عنوان مقاله [English]
Climate change due to human activities has the great potential to impact local climate zones. Which will change regional climate zones and reorganize global climate distribution. Under these conditions some zones decrease, some disappear and in some areas, new zones created. In general, two important issues in climate change studies are predicting the intensity and distribution of future climate change and estimating the magnitude and intensity of its potential impacts on Earth's ecosystems. Another important issue is to determine the effect of these changes on existing ecosystems of dryland zones at different spatial scales. Therefore, achieving a classification system that can help detect these changes is one of the challenges in climate change. A look at past studies in this area reveals that the classification scheme that can display both climate and vegetation characteristics in a single format has been used more than other classification schemes in climate change studies. Hence, in this study, the same approach used by researchers around the world as the Koppen–Trewartha classification system is used. Which take into account these two characteristics. This implemented as the most appropriate classification scheme for Iran in climate change and drought management studies in the current and future conditions of the country. In addition, this classification scheme allows for a more accurate representation of climatic ranges and sub-types.
2. Materials and methods
In this research, climatic classification has been done by Koppen–Trewartha method in the Persian Gulf and Oman Sea. In this classification scheme, the global climate is into six major climatic groups. Five groups (A, C, D, E, F), based on temperature criteria, and sixth group (B), or dry group; are based on precipitation criteria.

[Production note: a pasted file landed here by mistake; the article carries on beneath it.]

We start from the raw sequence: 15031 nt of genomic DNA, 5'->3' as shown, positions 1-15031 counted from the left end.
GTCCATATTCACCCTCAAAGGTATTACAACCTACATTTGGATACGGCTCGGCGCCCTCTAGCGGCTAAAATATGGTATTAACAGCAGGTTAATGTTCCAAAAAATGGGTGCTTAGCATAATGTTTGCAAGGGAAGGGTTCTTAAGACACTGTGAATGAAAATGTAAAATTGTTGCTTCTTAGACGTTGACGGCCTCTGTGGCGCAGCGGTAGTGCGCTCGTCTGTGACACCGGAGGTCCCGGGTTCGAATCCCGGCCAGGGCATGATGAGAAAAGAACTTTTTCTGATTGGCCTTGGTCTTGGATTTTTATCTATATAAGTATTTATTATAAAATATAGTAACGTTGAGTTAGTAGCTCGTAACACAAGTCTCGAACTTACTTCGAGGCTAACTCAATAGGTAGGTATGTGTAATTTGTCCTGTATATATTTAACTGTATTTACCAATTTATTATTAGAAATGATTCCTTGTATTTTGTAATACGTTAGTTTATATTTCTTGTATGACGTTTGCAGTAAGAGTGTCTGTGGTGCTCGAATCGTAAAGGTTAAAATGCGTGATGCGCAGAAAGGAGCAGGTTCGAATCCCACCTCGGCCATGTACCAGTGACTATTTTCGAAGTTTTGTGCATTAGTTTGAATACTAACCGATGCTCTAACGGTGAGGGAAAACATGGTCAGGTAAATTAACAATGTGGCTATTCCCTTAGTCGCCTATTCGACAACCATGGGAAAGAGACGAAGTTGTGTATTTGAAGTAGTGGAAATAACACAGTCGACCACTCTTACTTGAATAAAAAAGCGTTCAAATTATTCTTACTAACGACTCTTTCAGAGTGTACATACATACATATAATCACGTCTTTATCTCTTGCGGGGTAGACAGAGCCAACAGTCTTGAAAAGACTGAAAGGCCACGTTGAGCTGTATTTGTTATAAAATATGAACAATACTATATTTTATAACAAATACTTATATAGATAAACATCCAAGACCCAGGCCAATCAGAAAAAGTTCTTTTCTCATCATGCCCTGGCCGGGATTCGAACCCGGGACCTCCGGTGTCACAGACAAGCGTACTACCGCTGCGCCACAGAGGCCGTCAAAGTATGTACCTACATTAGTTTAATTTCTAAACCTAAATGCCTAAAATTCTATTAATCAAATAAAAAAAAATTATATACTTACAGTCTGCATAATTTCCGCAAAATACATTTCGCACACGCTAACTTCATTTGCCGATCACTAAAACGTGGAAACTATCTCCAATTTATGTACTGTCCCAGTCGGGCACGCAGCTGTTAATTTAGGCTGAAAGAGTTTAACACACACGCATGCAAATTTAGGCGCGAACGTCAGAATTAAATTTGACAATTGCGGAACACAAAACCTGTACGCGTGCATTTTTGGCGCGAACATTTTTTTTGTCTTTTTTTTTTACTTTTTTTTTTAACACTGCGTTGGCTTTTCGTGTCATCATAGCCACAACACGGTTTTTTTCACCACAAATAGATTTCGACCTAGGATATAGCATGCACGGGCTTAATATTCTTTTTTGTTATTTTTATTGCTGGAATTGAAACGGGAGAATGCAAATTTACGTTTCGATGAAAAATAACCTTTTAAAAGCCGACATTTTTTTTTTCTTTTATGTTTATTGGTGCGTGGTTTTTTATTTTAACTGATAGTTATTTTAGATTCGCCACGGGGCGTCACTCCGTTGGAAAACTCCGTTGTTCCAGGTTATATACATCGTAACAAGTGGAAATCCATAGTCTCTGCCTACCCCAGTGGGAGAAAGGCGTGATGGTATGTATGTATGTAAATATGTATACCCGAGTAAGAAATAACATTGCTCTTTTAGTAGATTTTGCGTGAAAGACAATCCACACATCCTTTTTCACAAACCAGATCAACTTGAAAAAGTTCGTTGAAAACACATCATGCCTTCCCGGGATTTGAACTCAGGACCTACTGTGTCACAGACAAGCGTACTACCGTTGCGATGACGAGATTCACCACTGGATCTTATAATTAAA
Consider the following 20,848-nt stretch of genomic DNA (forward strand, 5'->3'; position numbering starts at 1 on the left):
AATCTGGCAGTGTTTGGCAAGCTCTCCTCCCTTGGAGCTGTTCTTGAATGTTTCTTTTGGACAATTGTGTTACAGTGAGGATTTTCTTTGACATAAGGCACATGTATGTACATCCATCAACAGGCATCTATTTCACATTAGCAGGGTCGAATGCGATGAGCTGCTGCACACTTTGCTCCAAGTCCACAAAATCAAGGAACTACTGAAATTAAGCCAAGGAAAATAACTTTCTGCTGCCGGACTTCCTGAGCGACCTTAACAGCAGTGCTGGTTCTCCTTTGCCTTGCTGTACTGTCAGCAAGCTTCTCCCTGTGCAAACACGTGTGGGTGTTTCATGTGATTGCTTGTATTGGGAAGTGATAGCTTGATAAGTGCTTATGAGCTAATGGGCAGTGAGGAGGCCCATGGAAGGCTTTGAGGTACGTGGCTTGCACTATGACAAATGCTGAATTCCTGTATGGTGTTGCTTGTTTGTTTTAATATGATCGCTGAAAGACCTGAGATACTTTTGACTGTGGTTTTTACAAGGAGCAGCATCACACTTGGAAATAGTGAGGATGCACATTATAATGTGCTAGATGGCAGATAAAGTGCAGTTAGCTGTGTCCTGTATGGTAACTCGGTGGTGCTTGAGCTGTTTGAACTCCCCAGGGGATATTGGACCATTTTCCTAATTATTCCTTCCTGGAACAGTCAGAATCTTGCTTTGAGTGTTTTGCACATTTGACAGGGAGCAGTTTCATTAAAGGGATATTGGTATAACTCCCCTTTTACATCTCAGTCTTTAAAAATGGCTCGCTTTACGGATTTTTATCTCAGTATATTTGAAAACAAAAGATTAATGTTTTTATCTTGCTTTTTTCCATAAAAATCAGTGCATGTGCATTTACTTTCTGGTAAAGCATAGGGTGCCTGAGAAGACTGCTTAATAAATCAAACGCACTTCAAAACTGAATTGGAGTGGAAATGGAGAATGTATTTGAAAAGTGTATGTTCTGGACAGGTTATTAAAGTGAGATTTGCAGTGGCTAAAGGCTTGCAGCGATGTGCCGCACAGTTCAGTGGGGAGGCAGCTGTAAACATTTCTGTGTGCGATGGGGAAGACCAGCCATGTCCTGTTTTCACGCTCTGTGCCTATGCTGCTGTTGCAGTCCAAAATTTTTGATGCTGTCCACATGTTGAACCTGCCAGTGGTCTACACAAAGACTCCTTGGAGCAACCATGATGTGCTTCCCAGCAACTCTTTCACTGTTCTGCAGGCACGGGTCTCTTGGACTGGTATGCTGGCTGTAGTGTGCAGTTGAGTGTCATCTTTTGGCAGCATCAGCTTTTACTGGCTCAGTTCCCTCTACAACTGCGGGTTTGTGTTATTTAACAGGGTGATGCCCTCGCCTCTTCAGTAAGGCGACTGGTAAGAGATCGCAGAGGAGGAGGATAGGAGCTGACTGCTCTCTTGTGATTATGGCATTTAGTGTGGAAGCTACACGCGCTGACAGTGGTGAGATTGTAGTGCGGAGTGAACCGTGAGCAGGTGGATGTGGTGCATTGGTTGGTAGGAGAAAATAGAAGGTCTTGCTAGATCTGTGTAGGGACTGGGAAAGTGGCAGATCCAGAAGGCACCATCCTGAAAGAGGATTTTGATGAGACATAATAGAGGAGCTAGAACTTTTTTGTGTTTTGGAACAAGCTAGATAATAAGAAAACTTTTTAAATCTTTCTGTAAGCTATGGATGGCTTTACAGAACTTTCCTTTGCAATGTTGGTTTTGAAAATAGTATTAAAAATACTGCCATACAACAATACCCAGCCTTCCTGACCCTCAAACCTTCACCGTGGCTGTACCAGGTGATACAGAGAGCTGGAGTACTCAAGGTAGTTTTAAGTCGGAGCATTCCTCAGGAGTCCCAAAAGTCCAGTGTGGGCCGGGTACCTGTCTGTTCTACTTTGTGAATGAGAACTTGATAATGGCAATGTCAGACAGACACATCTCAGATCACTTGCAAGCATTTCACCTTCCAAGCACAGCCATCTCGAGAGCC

Climatic classification was by coupon travertine using network data. In order to select the appropriate network size, meteorological stations with 30-year data, which correspond to the normal period of 1961- 1990, selected as validation criteria and their climatic type was based on recorded data, which were calculated by station data. Then the climatic type in the basin mapped based on the network data with different resolutions selected. Based on the geographical coordinates of the stations, their type extracted at each resolution and analyzed with the type obtained from the station data and the best fit was the criterion for the results of both data sources (station and network data). Validation of data with 14 synoptic stations in the study area revealed. The scaled data covers 5 minutes, 74% for the networks, and 87% for the 2.5 minutes and 30 seconds. Finally, in order to perform climatic grouping based on network data, median temperature and 2.5 min spatial resolution data in the 2000 baseline period and 2030s, 2050s and 2080s for the four RCP 2.6, RCP 4.5 scenarios, RCP 6, RCP 8.5 From the climatology centers, the data matrix was created for Iran. Precipitation and temperature ratios of each month calculated from the total annual precipitation for each matrix cell over the time interval under study by ARC MAP software then they extracted based on mean precipitation and mean temperature data generated by programming in Matlab software of their climatic type. Subsequently, the climatic zoning plotted in the mentioned periods in the basin of the Persian Gulf and the Oman Sea.